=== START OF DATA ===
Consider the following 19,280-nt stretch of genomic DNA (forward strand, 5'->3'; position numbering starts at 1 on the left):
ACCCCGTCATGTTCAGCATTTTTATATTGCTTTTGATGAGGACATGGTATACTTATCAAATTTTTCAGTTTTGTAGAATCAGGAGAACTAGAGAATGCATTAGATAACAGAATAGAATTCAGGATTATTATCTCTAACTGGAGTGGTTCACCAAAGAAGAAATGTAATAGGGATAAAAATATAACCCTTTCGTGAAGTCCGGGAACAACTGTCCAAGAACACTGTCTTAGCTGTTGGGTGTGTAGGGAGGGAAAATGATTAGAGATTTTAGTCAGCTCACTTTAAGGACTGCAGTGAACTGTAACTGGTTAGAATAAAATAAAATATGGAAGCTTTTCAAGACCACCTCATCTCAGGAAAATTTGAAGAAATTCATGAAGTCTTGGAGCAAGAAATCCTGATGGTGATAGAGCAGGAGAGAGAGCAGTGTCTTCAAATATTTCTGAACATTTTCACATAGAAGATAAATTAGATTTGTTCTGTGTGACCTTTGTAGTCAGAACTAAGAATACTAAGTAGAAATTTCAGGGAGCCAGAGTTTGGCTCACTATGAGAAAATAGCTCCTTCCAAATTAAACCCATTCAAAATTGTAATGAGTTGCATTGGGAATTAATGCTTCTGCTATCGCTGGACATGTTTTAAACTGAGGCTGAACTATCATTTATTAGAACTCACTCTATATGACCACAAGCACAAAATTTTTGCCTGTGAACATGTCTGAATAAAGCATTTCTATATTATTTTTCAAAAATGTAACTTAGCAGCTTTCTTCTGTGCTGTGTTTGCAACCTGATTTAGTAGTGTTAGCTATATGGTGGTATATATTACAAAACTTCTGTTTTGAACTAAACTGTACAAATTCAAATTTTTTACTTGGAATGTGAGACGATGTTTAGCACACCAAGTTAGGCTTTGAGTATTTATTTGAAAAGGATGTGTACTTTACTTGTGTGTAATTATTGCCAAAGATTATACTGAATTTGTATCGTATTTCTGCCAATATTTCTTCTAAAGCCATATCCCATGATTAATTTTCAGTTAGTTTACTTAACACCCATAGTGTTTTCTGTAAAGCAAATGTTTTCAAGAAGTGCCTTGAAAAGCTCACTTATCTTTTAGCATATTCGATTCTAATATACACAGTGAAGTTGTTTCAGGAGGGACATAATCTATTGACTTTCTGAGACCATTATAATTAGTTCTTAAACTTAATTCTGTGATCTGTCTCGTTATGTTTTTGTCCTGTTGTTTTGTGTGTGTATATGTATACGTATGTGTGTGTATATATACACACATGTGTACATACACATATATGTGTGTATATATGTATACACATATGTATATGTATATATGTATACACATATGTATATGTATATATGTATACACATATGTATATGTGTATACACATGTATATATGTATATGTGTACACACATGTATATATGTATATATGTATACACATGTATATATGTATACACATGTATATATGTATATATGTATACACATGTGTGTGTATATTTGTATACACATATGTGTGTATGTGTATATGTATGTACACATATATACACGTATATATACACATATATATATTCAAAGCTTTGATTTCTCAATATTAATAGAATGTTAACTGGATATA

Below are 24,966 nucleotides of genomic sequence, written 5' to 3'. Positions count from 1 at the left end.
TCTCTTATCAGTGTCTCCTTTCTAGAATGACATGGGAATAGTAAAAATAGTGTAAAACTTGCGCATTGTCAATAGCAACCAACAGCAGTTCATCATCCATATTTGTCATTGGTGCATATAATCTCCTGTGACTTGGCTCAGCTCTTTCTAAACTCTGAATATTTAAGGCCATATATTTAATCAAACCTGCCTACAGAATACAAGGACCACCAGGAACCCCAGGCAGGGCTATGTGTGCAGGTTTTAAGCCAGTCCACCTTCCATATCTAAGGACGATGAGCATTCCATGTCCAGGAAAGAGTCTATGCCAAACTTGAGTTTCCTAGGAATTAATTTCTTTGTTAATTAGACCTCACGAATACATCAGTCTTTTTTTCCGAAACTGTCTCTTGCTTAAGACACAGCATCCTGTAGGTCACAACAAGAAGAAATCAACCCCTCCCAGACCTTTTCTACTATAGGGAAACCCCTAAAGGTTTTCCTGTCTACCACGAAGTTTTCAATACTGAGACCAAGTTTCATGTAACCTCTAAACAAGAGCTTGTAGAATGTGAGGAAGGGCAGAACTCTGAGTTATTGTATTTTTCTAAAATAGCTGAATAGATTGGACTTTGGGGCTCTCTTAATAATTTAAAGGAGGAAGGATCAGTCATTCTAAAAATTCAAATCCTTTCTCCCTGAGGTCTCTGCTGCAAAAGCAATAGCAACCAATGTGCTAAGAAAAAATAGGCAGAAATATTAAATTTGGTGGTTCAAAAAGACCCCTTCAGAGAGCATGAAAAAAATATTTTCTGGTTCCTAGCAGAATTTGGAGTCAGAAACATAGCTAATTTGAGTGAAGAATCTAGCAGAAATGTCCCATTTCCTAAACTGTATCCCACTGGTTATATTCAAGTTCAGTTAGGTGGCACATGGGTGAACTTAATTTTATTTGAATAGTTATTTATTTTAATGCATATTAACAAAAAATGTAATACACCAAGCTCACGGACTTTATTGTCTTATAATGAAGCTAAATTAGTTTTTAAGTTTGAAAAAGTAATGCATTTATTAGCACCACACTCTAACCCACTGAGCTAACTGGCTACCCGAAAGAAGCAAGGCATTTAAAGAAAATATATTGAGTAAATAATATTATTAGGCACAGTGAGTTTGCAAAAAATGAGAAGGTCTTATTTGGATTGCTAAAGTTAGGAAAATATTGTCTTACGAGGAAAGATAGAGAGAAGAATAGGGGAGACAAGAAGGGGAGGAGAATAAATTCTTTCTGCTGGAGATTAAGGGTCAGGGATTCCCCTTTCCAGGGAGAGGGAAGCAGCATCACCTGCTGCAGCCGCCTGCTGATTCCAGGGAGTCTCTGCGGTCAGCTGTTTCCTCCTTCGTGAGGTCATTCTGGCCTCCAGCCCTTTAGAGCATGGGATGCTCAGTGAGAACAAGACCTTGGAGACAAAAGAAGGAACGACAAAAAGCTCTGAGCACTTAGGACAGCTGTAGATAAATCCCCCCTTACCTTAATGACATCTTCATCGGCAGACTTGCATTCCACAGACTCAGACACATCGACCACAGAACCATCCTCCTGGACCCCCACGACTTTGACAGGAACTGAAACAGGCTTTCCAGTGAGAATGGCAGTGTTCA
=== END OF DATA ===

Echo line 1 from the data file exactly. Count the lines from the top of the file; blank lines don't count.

Consider the following 19,280-nt stretch of genomic DNA (forward strand, 5'->3'; position numbering starts at 1 on the left):